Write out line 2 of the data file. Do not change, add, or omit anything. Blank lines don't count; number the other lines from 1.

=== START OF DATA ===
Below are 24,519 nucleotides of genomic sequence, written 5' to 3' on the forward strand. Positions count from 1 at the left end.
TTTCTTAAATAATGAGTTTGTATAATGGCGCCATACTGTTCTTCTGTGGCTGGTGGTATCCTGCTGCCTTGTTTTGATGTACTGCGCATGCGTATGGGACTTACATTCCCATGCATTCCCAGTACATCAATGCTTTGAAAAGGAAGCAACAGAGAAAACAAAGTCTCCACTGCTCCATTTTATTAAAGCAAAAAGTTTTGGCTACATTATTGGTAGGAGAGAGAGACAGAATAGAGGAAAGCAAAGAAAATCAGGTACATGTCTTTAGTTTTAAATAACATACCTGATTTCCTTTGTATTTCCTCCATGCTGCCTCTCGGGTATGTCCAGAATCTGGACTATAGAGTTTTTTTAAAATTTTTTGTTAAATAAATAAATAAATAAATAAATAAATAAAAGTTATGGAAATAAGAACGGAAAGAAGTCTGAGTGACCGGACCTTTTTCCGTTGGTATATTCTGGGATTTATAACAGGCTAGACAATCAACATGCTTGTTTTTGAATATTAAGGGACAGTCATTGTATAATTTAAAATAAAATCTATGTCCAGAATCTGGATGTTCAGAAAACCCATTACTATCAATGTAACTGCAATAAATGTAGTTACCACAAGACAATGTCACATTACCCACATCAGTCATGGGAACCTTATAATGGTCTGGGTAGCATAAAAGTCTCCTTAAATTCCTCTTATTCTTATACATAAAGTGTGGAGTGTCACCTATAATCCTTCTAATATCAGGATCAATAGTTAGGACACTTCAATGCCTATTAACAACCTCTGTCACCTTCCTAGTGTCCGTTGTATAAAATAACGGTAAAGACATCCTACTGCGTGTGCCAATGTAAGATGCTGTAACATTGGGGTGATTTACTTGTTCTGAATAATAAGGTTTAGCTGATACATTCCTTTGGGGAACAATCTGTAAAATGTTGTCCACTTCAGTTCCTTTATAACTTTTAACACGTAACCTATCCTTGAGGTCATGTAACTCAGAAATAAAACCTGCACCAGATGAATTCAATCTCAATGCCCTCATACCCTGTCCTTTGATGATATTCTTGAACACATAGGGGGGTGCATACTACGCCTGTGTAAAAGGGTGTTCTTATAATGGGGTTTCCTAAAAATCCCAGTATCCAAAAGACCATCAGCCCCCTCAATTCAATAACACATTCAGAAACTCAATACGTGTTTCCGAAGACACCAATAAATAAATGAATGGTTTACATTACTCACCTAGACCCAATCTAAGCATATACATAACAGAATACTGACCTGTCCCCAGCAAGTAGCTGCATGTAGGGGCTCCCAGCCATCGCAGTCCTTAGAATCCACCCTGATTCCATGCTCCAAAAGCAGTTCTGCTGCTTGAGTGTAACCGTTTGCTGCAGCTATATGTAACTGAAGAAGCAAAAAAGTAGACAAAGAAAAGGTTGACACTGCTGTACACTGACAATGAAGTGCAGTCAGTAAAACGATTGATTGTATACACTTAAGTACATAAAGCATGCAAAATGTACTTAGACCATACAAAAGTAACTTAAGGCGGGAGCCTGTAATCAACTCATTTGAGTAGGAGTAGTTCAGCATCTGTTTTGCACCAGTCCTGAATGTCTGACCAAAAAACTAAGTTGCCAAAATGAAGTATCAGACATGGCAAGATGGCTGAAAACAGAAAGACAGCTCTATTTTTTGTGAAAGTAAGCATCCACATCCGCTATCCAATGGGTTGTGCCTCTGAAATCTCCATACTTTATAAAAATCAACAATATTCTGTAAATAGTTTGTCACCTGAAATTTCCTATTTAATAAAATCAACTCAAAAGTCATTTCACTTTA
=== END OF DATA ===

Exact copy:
TTTCTTAAATAATGAGTTTGTATAATGGCGCCATACTGTTCTTCTGTGGCTGGTGGTATCCTGCTGCCTTGTTTTGATGTACTGCGCATGCGTATGGGACTTACATTCCCATGCATTCCCAGTACATCAATGCTTTGAAAAGGAAGCAACAGAGAAAACAAAGTCTCCACTGCTCCATTTTATTAAAGCAAAAAGTTTTGGCTACATTATTGGTAGGAGAGAGAGACAGAATAGAGGAAAGCAAAGAAAATCAGGTACATGTCTTTAGTTTTAAATAACATACCTGATTTCCTTTGTATTTCCTCCATGCTGCCTCTCGGGTATGTCCAGAATCTGGACTATAGAGTTTTTTTAAAATTTTTTGTTAAATAAATAAATAAATAAATAAATAAATAAAAGTTATGGAAATAAGAACGGAAAGAAGTCTGAGTGACCGGACCTTTTTCCGTTGGTATATTCTGGGATTTATAACAGGCTAGACAATCAACATGCTTGTTTTTGAATATTAAGGGACAGTCATTGTATAATTTAAAATAAAATCTATGTCCAGAATCTGGATGTTCAGAAAACCCATTACTATCAATGTAACTGCAATAAATGTAGTTACCACAAGACAATGTCACATTACCCACATCAGTCATGGGAACCTTATAATGGTCTGGGTAGCATAAAAGTCTCCTTAAATTCCTCTTATTCTTATACATAAAGTGTGGAGTGTCACCTATAATCCTTCTAATATCAGGATCAATAGTTAGGACACTTCAATGCCTATTAACAACCTCTGTCACCTTCCTAGTGTCCGTTGTATAAAATAACGGTAAAGACATCCTACTGCGTGTGCCAATGTAAGATGCTGTAACATTGGGGTGATTTACTTGTTCTGAATAATAAGGTTTAGCTGATACATTCCTTTGGGGAACAATCTGTAAAATGTTGTCCACTTCAGTTCCTTTATAACTTTTAACACGTAACCTATCCTTGAGGTCATGTAACTCAGAAATAAAACCTGCACCAGATGAATTCAATCTCAATGCCCTCATACCCTGTCCTTTGATGATATTCTTGAACACATAGGGGGGTGCATACTACGCCTGTGTAAAAGGGTGTTCTTATAATGGGGTTTCCTAAAAATCCCAGTATCCAAAAGACCATCAGCCCCCTCAATTCAATAACACATTCAGAAACTCAATACGTGTTTCCGAAGACACCAATAAATAAATGAATGGTTTACATTACTCACCTAGACCCAATCTAAGCATATACATAACAGAATACTGACCTGTCCCCAGCAAGTAGCTGCATGTAGGGGCTCCCAGCCATCGCAGTCCTTAGAATCCACCCTGATTCCATGCTCCAAAAGCAGTTCTGCTGCTTGAGTGTAACCGTTTGCTGCAGCTATATGTAACTGAAGAAGCAAAAAAGTAGACAAAGAAAAGGTTGACACTGCTGTACACTGACAATGAAGTGCAGTCAGTAAAACGATTGATTGTATACACTTAAGTACATAAAGCATGCAAAATGTACTTAGACCATACAAAAGTAACTTAAGGCGGGAGCCTGTAATCAACTCATTTGAGTAGGAGTAGTTCAGCATCTGTTTTGCACCAGTCCTGAATGTCTGACCAAAAAACTAAGTTGCCAAAATGAAGTATCAGACATGGCAAGATGGCTGAAAACAGAAAGACAGCTCTATTTTTTGTGAAAGTAAGCATCCACATCCGCTATCCAATGGGTTGTGCCTCTGAAATCTCCATACTTTATAAAAATCAACAATATTCTGTAAATAGTTTGTCACCTGAAATTTCCTATTTAATAAAATCAACTCAAAAGTCATTTCACTTTA